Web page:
I just returned from a field trip to Yellowstone with twenty five 11-year-old kiddos. We spent four days living in the Lamar Valley perched on the slope of the glacial valley. Often, in the early evening, we would watch the bison and elk move across the river bottoms.
During the day, the students worked hard preparing food and completing their lessons. This trip is a right of passage for the new middle school students. Each year, the entire 6th grade class travels to Yellowstone. Sometimes the trip takes place in September. This year, it happened over the middle of October.
Bison, elk, bald eagles and deer filled the trip. We missed seeing a wolf by minutes in (of all places) the parking lot at Old Faithful.
We were not so close to a bear sighting. Our trip was COLD and the rangers told us that it was the first weekend of winter. The bears, it seemed, had gone to seek out their dens for the winter.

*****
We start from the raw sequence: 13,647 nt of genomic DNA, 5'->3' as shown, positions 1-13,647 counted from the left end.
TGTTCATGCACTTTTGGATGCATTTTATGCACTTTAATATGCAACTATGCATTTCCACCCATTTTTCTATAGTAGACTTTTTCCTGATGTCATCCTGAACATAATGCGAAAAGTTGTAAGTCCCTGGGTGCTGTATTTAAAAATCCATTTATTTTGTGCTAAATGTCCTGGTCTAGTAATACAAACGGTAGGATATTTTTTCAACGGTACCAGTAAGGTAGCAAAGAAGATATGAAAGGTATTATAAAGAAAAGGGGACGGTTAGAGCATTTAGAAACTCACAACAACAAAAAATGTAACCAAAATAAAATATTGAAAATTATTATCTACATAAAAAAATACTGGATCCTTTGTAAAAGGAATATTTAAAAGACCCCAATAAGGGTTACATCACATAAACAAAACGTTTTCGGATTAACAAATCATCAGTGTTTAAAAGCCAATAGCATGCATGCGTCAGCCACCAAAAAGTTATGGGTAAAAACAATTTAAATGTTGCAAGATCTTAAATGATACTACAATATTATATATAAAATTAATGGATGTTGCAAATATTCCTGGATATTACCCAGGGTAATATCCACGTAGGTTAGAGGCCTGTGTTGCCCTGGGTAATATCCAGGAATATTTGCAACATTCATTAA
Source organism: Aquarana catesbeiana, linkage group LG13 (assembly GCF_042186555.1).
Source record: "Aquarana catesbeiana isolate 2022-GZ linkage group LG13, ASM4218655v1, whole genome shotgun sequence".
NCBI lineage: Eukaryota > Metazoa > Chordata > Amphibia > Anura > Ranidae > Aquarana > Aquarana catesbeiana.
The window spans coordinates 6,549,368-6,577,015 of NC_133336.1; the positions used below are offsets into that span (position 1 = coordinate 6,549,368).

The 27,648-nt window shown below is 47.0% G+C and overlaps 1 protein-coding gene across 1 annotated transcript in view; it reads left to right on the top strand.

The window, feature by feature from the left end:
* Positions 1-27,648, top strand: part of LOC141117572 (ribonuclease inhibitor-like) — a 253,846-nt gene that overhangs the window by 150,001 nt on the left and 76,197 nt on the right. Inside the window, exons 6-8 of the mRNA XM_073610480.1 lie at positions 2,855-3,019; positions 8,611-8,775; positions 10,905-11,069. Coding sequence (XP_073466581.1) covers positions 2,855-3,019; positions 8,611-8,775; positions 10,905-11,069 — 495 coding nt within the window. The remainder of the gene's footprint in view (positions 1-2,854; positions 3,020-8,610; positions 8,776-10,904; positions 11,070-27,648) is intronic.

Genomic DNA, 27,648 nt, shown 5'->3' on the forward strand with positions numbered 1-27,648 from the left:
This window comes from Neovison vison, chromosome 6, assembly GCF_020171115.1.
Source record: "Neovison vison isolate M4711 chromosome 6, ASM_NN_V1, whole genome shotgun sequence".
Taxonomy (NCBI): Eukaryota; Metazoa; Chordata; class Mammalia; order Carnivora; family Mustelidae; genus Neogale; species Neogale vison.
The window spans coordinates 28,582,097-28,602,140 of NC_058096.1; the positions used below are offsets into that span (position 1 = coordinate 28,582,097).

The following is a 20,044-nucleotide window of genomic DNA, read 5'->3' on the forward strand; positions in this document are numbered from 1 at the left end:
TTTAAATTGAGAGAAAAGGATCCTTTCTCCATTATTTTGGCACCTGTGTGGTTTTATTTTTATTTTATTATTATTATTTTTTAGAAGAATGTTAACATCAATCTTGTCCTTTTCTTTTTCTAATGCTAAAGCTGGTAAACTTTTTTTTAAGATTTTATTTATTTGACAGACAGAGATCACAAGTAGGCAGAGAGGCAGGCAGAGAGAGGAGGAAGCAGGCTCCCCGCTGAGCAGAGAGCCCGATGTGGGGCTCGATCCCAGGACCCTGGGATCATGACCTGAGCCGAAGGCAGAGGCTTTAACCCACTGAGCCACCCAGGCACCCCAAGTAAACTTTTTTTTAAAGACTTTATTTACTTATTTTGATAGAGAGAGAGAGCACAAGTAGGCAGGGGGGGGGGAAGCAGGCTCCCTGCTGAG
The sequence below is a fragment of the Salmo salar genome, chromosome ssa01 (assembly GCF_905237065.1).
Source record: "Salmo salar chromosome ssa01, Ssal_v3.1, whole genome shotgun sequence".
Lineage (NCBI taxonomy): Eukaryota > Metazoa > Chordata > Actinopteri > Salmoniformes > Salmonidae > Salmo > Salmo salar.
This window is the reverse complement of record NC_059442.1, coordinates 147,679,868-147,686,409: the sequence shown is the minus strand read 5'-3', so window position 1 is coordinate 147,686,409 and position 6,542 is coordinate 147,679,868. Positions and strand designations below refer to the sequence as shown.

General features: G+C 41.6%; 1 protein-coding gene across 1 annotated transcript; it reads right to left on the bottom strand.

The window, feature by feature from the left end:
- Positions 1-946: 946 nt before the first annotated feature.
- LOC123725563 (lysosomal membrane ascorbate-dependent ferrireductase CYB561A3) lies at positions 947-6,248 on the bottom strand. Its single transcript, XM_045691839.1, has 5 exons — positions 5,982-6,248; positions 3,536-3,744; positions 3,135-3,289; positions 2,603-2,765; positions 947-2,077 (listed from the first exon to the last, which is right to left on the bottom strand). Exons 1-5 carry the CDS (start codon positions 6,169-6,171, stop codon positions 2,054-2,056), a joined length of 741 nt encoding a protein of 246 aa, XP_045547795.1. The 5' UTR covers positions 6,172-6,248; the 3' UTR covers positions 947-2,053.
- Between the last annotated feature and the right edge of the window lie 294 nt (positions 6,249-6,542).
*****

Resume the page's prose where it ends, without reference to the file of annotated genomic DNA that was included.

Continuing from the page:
Although I was sorry not to see them, I starting thinking about how special it was to be there when they went away from their land. After spending entire days in the forest and chill, I felt the urgency to get prepared for the change of the seasons.
Bears are amazing, and if we missed seeing them by one or two days, I am not saddened by the fact. They knew that it was time to find a place to stay warm. They had gotten their work done for the year and it was time to rest.
These thoughts sent me on a bear spree of sorts.
Check out this National Park Service video:
I love the title of the movie.
If you have never been captivated by the live webcam at Brooks Falls in Alaska, you really should fall for it. Full disclosure, it is my show to binge watch.